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Sophomore forward Dylan Breier during this season's matchup against Yale on Sept. 22. Credit: Ethan Young

With it's nearly 70 years of history, it's not very often that Ivy League field hockey does something for the first time ever anymore. But on Friday, Penn field hockey (7-9, 5-2 Ivy) will head to Cambridge, Mass. for the first ever Ivy League Field Hockey Tournament.

“'Finally. Thank God.' That was my initial reaction,” said coach Colleen Fink about her thoughts on the new tournament. “This has been a long time coming. The Ivy League field hockey coaches have been putting proposals in for at least a decade.”

The tournament consists of the top four teams in regular season Ivy League standings competing in two semifinal games, with the winner of each advancing to the finals. Penn, the fourth seed, will take on the top seeded Harvard (13-3, 7-0). The other game will feature second-ranked Cornell (12-4, 5-2) facing off against number three ranked Princeton (7-8, 5-2).

Harvard, who stands at No. 10 nationally, has already defeated the Quakers earlier this season, besting them 2-0 on Oct. 21. Changing that zero on the scoreboard is a key focus for this weekend. According to Fink, the team has taken a close look at their attack and transition plays. While the Quakers had a similar amount of time in the offensive zone against Harvard, this time around they will need to turn those opportunities into quality scoring chances. 

The Quakers will likely look to senior forward/midfielder Allison Kuzyk to take charge on the offense. Kuzyk has led the team in scoring, notching 13 goals in 16 games including four in her last two. But Harvard has been a difficult team to score against all season — conceding three goals in seven games of Ivy play — largely thanks to the Ivy League Defensive Player of the Year, sophomore Bronte-May Brough.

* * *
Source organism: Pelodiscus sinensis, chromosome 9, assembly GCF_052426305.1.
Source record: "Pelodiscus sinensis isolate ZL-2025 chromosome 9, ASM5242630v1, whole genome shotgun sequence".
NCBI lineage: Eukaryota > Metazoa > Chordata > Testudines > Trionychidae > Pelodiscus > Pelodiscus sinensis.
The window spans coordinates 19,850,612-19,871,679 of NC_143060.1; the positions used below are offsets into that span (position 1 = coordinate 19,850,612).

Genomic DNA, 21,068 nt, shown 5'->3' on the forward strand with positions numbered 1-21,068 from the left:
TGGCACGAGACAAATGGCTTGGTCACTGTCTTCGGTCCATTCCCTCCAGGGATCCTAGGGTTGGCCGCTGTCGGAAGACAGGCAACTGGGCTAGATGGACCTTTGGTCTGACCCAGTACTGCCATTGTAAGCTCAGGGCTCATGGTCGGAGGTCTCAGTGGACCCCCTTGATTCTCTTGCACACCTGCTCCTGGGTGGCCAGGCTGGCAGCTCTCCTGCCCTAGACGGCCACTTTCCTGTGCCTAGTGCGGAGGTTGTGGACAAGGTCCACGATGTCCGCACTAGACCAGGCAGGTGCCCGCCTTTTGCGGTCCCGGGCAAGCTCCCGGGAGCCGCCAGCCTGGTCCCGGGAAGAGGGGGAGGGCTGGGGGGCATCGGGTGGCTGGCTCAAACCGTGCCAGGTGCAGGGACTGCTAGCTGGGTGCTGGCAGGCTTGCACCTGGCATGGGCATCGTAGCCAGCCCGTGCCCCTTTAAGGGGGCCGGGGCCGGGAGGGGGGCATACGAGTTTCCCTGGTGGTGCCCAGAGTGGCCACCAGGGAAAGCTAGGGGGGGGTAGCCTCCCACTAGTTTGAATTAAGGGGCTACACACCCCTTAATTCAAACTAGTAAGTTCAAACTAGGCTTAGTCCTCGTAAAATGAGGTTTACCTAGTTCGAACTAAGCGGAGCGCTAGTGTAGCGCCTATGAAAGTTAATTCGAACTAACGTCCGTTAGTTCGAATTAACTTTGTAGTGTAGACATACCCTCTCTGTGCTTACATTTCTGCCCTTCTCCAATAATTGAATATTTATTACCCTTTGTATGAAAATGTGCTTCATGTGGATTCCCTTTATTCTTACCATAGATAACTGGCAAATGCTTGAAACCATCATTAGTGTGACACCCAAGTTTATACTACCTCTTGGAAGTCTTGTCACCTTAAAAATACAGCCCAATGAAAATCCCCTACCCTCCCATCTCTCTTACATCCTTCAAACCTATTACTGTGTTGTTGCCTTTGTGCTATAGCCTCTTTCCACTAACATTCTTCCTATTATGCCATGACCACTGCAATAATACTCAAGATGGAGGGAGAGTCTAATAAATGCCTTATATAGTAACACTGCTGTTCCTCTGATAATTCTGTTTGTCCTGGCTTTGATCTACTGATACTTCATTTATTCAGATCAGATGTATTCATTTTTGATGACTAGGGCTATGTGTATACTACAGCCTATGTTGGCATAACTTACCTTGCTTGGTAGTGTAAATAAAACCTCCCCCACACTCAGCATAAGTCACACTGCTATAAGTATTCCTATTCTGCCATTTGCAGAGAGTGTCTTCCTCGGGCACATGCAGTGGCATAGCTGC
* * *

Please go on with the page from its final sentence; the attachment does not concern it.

However, playing tough competition is nothing new for the Quakers, who persisted through a gauntlet of a schedule, having faced four of the current top 10 teams in the country.

“I think playing good teams in general is obviously just great to prepare yourself for hard games,” Kuzyk said. “These are going to be hard games, playing against good teams. It's good to get better, obviously.”

Penn has had a lot of time to prepare for the tournament, securing their spot all the way back on Oct. 13. However, that doesn’t mean that the Quakers coasted through the rest of the season. According to Fink, they treated the final weekend of the season, a double header, as a playoff series in preparation for the tournament. In their final home game of the season on Saturday, Penn earned a close 2-1 victory over Brown (6-10, 1-6) to end its Ivy season. Sunday, the team hit the road for its last game, but fell by a score of 4-3 to Delaware (8-9).

On the other side, Harvard has been on a hot streak to finish off its season. The team has not lost a game since September and are coming off of a 2-1 victory over the Big Red. The Crimson are led by coach Tjerk Van Herwaarden, who was unanimously named Ivy League Coach of the Year. Offensively, the team is led by junior Emily Guckian and freshman Sage Piekarski, who have both notched eight goals this season. Piekarski was recently named Co-Ivy League Rookie of the Year. 

This weekend’s tournament will have even more on the line then just a conference championship. The winner will receive an automatic bid to the NCAA Division 1 Field Hockey Tournament. With the Quakers currently ranked at No. 32 in the nation, there's little hope they'll receive an at-large bid to the 18-team tournament. More likely than not, winning the Ivy League Tournament will be their only shot at competing for the national title this year. 

“Any opportunity to extend your season is great," Kuzyk said. "Especially as a senior, I want to play as long as I can and I want [us] to finish in the best position that we can, and I think that we're capable of doing really well and going really far.” 

The semifinal game between the Red and Blue and tournament-host Harvard will start at 3 p.m. on Friday. Should the Quakers advance to the finals, the championship game will take place on Sunday, Nov. 5 at 1 p.m.